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When Apple debuted the Apple Watch Series 6 a little over two years ago, some medical and fitness experts declared its blood oxygen sensor to be mostly useless. However, it’s safe to say that a Cleveland man would disagree with that assessment after readings from that very sensor contributed to saving his life.
As reported by News 5 Cleveland, local resident Ken Counihan was prompted to seek medical attention when his Apple Watch alerted him to an increased respiratory rate. However, it was ultimately the data from the blood oxygen sensor that led to the discovery of a much more serious condition.
As Counihan told News 5, he first received an alert in October that his breathing rate had increased from its more typical 14 breaths per minute to 17 or 18. After speaking with his wife and son, Counihan decided to go to outpatient care to get it looked at. They performed a chest X-ray, gave him some medication for bronchitis, and sent him home.
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At that time, Counihan figured this was simply a minor illness, and that he merely needed to rest up. Soon after, though, his blood oxygen sensor made it clear something more was going on.
My blood oxygen—which is normally mid-90s, which is what is supposed to be, kind of 95 and up—started to get out to the mid-80s. It was 10 o’clock at night. My wife was very concerned. My son was very concerned. I was like ‘I just want to go to bed. I’m tired…and they were both like ‘No, you’ve got to get to the ER.Ken Counihan
When Counihan returned to the hospital, he told the medical staff about what his Apple Watch had measured. This prompted them to run more in-depth tests than they may have otherwise, including a CT scan that revealed that Counihan had multiple blood clots “all over [his] lungs.”
It’s not an exaggeration to say that Counihan’s Apple Watch saved his life. Dr. Lucy Franjic, an emergency medical physician at Cleveland Clinic, told News 5 that blood clots like this are an extremely serious condition. Known as a pulmonary embolism, these clots block blood flow in and throw the lungs, which results in the kind of low blood oxygen levels that Counihan’s Apple Watch alerted him to.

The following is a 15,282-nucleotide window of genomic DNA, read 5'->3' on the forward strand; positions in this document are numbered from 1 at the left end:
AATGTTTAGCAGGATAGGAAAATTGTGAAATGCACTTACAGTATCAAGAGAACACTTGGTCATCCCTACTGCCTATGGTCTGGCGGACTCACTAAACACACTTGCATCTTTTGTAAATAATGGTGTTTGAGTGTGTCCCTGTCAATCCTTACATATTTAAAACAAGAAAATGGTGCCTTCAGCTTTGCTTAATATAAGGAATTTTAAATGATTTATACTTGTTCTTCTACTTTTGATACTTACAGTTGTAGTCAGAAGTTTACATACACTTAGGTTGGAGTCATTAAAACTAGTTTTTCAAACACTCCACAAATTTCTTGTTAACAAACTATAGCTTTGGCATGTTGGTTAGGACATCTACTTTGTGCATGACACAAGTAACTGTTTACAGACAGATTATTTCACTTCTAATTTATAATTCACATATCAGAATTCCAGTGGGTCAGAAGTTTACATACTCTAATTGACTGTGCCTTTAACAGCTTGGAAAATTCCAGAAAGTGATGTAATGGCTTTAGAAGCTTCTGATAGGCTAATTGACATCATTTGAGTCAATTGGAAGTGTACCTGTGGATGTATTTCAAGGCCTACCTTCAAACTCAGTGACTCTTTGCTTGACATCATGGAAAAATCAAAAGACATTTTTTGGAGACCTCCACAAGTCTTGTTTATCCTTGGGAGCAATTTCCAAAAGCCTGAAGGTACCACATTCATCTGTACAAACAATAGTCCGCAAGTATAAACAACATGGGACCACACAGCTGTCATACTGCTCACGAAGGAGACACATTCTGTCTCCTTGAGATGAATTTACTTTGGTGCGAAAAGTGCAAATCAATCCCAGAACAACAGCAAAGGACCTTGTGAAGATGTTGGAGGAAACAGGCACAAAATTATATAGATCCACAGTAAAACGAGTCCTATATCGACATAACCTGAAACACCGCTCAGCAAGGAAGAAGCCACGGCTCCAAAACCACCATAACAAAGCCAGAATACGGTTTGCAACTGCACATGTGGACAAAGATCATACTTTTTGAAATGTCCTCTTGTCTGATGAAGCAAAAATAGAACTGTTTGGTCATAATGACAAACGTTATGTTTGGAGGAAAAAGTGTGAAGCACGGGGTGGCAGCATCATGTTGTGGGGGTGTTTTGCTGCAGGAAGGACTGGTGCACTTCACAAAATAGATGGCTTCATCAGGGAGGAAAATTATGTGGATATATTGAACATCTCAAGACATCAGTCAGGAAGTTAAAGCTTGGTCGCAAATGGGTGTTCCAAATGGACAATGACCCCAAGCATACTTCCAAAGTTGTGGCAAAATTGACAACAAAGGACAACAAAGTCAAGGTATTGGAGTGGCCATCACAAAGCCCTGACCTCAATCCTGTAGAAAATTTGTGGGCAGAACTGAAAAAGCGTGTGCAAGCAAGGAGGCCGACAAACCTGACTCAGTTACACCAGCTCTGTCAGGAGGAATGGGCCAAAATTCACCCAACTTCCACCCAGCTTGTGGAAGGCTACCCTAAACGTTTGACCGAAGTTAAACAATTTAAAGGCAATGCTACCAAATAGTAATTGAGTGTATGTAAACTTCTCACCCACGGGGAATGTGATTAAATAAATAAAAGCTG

What the doctor said as a follow-up was it if I hadn’t gone in, he said 60% of the people that have this condition at that stage—if I gone to bed, I may not have woken up the next morning.Ken Counihan
While the Apple Watch Blood Oxygen sensor is not a certified medical device, that doesn’t mean it isn’t helpful in alerting medical professionals to potentially serious conditions. Dr. Franjic told News 5 that it’s quite common for patients to come in with readings from an Apple Watch that provide clues in diagnosing underlying conditions.
We do have patients that come in and they do notice these trends of ‘my heart rate’s higher than usual’ or ‘it’s showing me that… I’m having an abnormal rhythm, and so having those pieces of information can kind of just help the physician to try and diagnose what the underlying issue is and to help prevent any life-threatening emergencies from occurring.Dr. Lucy Franjic
Thanks to his Apple Watch and its blood oxygen sensor, Counihan has “a new lease on life.” The doctors were able to treat the condition using a regimen of blood thinners, and he reports feeling much better. He says that some of his friends have also gone out and bought Apple Watches after hearing his story. “It saved my life,” Counihan says, “It’s amazing.”